Sometimes people can feel like they need to move more quickly. There may be financial pressures, there may be reasons why acting now will be to your advantage, you may also find continuing to live in the same house intolerable. The difficulty is that pushing your ex partner to resolve things before they are ready can mean the process of resolving things is a lot more difficult. To put it simply if resolving things now means pushing against the tide then it might take you longer and might cost you more money. If your ex partner is struggling to come to terms with your separation but you push them to resolve things then it might end up taking you a year and costing you £5,000 to £10,000 in legal fees. Whereas if you decided to give them some space for 3 months and then came together when they were in a better place you might find you easily resolve things within 4 months and need a fraction of the legal help which saves you both money – meaning you have more left to house yourselves. This is of course a fictitious example to illustrate a point and everyone’s situations will be different. There is no set time frame for the grief process. Some people report they feel OK within 6 months whereas others report still not feeling grief free 2 years after a separation. You don’t need to be completely through the grief process to start talking about what happens next but it helps to have travelled some way through it. You need to be able to appraise different options and make decisions about your future. You need to feel confident in making those decisions and this can be hard when your emotions are up and down and you still feel very emotional about the situation. It can also make talking about things difficult and this is an essential part of trying to work out what happens next.
It can help to look at what support you each need to feel equipped to talk about what happens next. You might feel you need some guidance from a lawyer about what you need to think about and to feel you’re protecting your own interests. You might need counselling to feel more emotionally equipped to make decisions, or to have strategies for managing the anger, upset and anxiety you might feel. You might need financial advice to ensure you understand the options open to you and to feel reassured that you are able to make ends meet. Thinking about what you personally need to feel able to talk about things calmly and to make decisions is a good way of looking at things. You can be paralysed by reading lots online and not all will be appropriate for you. But think about what you personally need. Where do you feel confident and where do you feel you lack confidence in making decisions about your future?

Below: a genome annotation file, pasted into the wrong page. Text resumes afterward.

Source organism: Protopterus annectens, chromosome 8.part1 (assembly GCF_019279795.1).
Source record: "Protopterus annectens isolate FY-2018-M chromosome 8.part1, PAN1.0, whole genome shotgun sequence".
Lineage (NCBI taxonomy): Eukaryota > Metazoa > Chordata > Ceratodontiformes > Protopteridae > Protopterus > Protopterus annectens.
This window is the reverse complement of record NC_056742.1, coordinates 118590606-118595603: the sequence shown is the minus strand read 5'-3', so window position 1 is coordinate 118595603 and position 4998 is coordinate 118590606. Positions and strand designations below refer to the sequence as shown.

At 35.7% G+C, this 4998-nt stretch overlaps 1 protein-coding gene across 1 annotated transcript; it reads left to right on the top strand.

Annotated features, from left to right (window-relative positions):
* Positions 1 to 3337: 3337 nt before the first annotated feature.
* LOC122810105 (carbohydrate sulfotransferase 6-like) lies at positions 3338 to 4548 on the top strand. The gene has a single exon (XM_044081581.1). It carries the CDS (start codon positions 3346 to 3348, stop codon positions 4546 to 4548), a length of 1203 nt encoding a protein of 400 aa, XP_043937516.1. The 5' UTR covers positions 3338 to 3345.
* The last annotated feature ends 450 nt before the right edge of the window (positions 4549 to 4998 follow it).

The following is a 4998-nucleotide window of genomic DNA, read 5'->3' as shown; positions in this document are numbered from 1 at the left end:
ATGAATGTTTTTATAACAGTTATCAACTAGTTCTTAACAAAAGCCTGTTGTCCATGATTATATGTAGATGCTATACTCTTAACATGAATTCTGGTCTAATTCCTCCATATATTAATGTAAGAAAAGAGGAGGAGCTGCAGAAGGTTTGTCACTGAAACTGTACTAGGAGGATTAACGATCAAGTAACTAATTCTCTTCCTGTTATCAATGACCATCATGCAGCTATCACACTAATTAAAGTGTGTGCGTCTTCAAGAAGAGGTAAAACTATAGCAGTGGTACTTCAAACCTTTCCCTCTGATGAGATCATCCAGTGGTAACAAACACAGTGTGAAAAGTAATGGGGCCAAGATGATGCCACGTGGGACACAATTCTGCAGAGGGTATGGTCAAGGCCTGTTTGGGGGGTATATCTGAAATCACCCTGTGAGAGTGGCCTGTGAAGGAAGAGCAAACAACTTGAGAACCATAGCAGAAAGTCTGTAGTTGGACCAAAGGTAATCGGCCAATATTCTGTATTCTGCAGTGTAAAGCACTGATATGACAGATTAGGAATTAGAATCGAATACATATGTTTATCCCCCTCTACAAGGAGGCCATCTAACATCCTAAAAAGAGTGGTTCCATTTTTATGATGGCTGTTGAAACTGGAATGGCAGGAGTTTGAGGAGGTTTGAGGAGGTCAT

Breaking big decisions down into smaller steps can also be a useful tool to prevent overwhelm. You can take different parts of the decision, or look at what happens in the next few weeks, and then what happens after that. Working with a mediator is a great way of being supported to talk about the decisions you need to make and the mediator will help you break things down into smaller steps. You can also use different professionals like lawyers, counsellors and financial advisors to support the work being done in mediation meetings, so is properly tailored to your needs.
If you would like help in managing your separation in the most constructive and peaceful way possible then you can sign up to our free mailing list. You can also download our free mini guide to separation as part of this.
We also run a free Facebook group where those going through a separation can talk to others in the same situation (people are at varying stages in the separation so can share experiences at all stages) and where professionals come in and talk to you about issues you’re facing and how to deal with them. It’s called Soulful Separation Support.